The Queen’s College Old Girls Association (QCOGA) says the recent outbreak in the school is not water-related.
Some students in the school had been admitted at the sickbay following a fresh outbreak of an infection.
Ify Nwoye, public relations officer of the Parent-Teacher Association (PTA), had said that about a week ago, she got a report on how students were being rushed to the sickbay in their hundreds following the outbreak.
But in a statement, Ayomide Onakoya, QCOGA secretary, said the association swung into action after it was alerted of the the development.
She said findings showed that there is nothing related to “gastrointestinal symptoms” in the latest outbreak and that 85 students were sent home as a result of the situation.
“The QCOGA Medical Committee comprising a wide range of medical professionals have been in contact with the School authorities over allegations made,” the statement read.
“Based on their visit and discussions held, some students are affected by the flu with only 2 students in the sickbay as at Sept 30, 2019.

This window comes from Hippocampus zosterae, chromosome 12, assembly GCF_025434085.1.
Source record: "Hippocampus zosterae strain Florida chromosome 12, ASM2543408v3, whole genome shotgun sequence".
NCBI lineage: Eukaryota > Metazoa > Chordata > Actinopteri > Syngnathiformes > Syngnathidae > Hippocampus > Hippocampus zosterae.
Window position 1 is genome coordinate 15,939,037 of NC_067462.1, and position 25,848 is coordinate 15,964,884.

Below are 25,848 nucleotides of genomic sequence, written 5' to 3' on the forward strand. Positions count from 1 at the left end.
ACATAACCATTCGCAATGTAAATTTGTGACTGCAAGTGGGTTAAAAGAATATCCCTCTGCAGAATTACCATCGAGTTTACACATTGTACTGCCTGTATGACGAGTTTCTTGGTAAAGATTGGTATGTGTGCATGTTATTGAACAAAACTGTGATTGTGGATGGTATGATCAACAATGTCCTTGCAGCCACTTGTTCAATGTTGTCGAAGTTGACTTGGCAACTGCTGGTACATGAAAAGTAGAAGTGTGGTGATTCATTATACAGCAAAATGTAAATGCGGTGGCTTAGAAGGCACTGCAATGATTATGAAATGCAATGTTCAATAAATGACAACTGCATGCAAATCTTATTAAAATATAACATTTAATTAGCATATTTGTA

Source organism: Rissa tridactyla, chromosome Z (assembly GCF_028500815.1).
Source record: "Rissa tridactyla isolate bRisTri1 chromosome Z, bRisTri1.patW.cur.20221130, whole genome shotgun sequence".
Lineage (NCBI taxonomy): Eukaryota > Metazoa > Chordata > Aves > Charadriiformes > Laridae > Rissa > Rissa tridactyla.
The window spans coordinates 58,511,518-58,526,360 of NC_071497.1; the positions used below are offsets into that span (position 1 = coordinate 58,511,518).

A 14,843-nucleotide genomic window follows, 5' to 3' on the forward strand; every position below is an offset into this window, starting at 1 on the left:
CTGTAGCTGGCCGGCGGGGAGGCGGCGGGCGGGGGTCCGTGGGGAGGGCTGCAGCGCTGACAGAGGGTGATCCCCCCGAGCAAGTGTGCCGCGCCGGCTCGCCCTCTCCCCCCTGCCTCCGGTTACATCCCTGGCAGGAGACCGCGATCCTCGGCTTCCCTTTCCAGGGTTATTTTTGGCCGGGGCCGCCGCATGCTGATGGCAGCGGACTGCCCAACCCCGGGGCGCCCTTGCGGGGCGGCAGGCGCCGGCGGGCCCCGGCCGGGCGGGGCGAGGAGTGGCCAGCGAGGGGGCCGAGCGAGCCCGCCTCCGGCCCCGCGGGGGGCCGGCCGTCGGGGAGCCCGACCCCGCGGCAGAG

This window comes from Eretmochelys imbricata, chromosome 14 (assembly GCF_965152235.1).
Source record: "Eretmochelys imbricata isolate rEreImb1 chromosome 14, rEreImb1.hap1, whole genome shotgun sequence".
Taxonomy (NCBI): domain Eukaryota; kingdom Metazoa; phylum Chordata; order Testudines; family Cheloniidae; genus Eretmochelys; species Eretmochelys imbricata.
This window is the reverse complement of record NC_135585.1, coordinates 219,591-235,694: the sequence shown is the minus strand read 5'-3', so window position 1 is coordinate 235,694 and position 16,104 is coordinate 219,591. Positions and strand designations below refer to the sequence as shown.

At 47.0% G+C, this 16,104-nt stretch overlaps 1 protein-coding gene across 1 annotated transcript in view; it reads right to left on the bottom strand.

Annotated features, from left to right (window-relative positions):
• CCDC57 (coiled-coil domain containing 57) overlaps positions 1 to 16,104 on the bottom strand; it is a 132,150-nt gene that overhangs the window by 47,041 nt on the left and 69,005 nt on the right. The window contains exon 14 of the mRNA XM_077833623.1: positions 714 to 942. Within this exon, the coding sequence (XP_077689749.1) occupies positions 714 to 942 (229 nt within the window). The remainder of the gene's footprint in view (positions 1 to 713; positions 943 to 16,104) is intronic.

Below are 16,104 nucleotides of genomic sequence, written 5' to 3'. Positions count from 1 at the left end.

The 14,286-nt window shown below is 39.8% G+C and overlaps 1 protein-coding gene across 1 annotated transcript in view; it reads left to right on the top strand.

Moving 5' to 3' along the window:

“Our findings have shown no relation to any other illness and thus has no correlation with any water-related epidemic.
“A review of the register provided by the external Medical Doctor who consults for the school showed that as at Sept 30, 2019: A total of 85 girls had been sent home since QC resumed on the September 14th, 15th and 21st.
“The first cases came in on September 24th and 25th. Of the 85 girls sent home, 24 have returned back to school.
“The symptoms observed and common to all the students taken to the sickbay include cough, runny nose and fever; some were low-grade, and some ran high; indications of upper respiratory tract infection. There were no gastrointestinal symptoms and nothing to suggest that the conditions are related to anything in the water or in the food.”
The association said officials from the Lagos state ministry of health visited the school over the situation.
The old girls added that they were working with the PTA and the school management and will leave no stone unturned to ensure the quality of the school and quality of care for every student.
A source in the school had said that “the best thing is to close down the school. This is more than what we can control now.”
In 2017, contamination of the school’s water sources led to the deaths of three students.
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